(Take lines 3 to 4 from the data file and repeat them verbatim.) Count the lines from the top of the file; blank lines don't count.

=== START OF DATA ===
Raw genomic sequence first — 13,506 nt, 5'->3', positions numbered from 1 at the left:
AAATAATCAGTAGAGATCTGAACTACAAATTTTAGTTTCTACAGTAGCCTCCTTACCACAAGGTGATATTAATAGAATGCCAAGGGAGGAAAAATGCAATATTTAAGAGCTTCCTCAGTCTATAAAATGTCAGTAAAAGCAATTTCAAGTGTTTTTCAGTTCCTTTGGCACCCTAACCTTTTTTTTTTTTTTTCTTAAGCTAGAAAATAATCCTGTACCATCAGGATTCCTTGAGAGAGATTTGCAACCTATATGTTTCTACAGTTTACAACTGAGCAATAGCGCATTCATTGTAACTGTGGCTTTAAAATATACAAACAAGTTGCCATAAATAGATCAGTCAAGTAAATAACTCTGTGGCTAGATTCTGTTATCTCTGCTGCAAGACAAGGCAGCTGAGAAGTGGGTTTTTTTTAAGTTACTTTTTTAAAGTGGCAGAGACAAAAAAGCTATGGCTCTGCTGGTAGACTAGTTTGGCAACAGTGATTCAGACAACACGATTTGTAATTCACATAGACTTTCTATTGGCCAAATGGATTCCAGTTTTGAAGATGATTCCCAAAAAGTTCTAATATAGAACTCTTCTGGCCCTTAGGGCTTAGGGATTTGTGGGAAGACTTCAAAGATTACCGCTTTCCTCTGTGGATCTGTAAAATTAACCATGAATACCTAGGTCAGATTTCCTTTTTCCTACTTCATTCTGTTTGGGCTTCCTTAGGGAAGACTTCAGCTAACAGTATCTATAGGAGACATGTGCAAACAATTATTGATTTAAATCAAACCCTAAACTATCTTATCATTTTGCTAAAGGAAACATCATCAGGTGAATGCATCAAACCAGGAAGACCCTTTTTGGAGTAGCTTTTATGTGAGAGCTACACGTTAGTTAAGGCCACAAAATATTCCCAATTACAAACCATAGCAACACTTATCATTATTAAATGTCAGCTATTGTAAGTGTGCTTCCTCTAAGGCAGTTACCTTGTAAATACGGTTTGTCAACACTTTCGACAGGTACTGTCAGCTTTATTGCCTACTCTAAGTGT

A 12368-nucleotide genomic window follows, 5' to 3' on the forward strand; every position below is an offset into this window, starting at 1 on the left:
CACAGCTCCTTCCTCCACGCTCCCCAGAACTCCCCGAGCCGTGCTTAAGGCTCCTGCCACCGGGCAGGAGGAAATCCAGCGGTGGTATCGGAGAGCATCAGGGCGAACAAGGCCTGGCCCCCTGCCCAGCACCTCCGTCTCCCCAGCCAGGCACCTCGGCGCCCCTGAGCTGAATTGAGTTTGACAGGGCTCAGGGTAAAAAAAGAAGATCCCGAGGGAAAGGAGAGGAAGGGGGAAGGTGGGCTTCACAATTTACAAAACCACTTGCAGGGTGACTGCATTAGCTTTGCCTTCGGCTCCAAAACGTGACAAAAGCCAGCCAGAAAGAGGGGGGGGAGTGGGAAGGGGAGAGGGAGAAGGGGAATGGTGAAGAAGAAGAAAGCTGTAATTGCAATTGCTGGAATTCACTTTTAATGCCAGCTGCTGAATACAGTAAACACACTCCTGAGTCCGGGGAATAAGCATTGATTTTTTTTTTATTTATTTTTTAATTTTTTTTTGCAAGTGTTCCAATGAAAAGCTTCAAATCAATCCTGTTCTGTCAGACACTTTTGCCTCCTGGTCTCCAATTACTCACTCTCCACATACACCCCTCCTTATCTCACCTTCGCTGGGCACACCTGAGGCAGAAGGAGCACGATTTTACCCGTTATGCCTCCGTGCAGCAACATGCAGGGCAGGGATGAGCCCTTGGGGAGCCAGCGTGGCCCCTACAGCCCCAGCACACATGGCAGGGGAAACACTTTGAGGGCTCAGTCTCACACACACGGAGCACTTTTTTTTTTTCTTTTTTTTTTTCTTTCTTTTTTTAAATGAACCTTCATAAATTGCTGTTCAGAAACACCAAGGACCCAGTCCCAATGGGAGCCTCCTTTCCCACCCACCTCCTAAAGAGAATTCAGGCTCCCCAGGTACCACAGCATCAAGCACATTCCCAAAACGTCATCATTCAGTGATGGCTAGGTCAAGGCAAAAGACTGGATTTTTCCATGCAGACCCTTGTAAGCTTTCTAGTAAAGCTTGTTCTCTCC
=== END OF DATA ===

A 12368-nucleotide genomic window follows, 5' to 3' on the forward strand; every position below is an offset into this window, starting at 1 on the left:
CACAGCTCCTTCCTCCACGCTCCCCAGAACTCCCCGAGCCGTGCTTAAGGCTCCTGCCACCGGGCAGGAGGAAATCCAGCGGTGGTATCGGAGAGCATCAGGGCGAACAAGGCCTGGCCCCCTGCCCAGCACCTCCGTCTCCCCAGCCAGGCACCTCGGCGCCCCTGAGCTGAATTGAGTTTGACAGGGCTCAGGGTAAAAAAAGAAGATCCCGAGGGAAAGGAGAGGAAGGGGGAAGGTGGGCTTCACAATTTACAAAACCACTTGCAGGGTGACTGCATTAGCTTTGCCTTCGGCTCCAAAACGTGACAAAAGCCAGCCAGAAAGAGGGGGGGGAGTGGGAAGGGGAGAGGGAGAAGGGGAATGGTGAAGAAGAAGAAAGCTGTAATTGCAATTGCTGGAATTCACTTTTAATGCCAGCTGCTGAATACAGTAAACACACTCCTGAGTCCGGGGAATAAGCATTGATTTTTTTTTTATTTATTTTTTAATTTTTTTTTGCAAGTGTTCCAATGAAAAGCTTCAAATCAATCCTGTTCTGTCAGACACTTTTGCCTCCTGGTCTCCAATTACTCACTCTCCACATACACCCCTCCTTATCTCACCTTCGCTGGGCACACCTGAGGCAGAAGGAGCACGATTTTACCCGTTATGCCTCCGTGCAGCAACATGCAGGGCAGGGATGAGCCCTTGGGGAGCCAGCGTGGCCCCTACAGCCCCAGCACACATGGCAGGGGAAACACTTTGAGGGCTCAGTCTCACACACACGGAGCACTTTTTTTTTTTCTTTTTTTTTTTCTTTCTTTTTTTAAATGAACCTTCATAAATTGCTGTTCAGAAACACCAAGGACCCAGTCCCAATGGGAGCCTCCTTTCCCACCCACCTCCTAAAGAGAATTCAGGCTCCCCAGGTACCACAGCATCAAGCACATTCCCAAAACGTCATCATTCAGTGATGGCTAGGTCAAGGCAAAAGACTGGATTTTTCCATGCAGACCCTTGTAAGCTTTCTAGTAAAGCTTGTTCTCTCC